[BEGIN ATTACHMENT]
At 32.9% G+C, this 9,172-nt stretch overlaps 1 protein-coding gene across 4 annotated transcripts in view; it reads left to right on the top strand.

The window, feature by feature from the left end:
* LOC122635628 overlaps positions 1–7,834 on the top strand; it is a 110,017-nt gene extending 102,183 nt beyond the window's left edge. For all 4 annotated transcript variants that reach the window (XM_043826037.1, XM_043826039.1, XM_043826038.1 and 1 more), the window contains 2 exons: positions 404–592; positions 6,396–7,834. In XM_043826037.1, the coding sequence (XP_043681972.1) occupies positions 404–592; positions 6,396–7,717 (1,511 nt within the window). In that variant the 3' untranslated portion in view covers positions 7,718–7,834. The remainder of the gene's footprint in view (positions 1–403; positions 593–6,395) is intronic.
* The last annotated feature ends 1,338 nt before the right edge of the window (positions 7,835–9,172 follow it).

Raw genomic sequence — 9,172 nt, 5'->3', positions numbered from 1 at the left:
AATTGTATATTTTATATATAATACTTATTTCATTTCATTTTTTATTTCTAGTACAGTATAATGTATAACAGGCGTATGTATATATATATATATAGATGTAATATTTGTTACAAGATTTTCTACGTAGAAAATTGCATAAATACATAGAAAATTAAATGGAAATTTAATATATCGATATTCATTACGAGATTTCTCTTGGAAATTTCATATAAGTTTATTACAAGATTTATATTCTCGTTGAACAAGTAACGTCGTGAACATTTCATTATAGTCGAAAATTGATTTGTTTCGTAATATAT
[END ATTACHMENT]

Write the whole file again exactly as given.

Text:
At 32.9% G+C, this 9,172-nt stretch overlaps 1 protein-coding gene across 4 annotated transcripts in view; it reads left to right on the top strand.

The window, feature by feature from the left end:
* LOC122635628 overlaps positions 1–7,834 on the top strand; it is a 110,017-nt gene extending 102,183 nt beyond the window's left edge. For all 4 annotated transcript variants that reach the window (XM_043826037.1, XM_043826039.1, XM_043826038.1 and 1 more), the window contains 2 exons: positions 404–592; positions 6,396–7,834. In XM_043826037.1, the coding sequence (XP_043681972.1) occupies positions 404–592; positions 6,396–7,717 (1,511 nt within the window). In that variant the 3' untranslated portion in view covers positions 7,718–7,834. The remainder of the gene's footprint in view (positions 1–403; positions 593–6,395) is intronic.
* The last annotated feature ends 1,338 nt before the right edge of the window (positions 7,835–9,172 follow it).

Raw genomic sequence — 9,172 nt, 5'->3', positions numbered from 1 at the left:
AATTGTATATTTTATATATAATACTTATTTCATTTCATTTTTTATTTCTAGTACAGTATAATGTATAACAGGCGTATGTATATATATATATATAGATGTAATATTTGTTACAAGATTTTCTACGTAGAAAATTGCATAAATACATAGAAAATTAAATGGAAATTTAATATATCGATATTCATTACGAGATTTCTCTTGGAAATTTCATATAAGTTTATTACAAGATTTATATTCTCGTTGAACAAGTAACGTCGTGAACATTTCATTATAGTCGAAAATTGATTTGTTTCGTAATATAT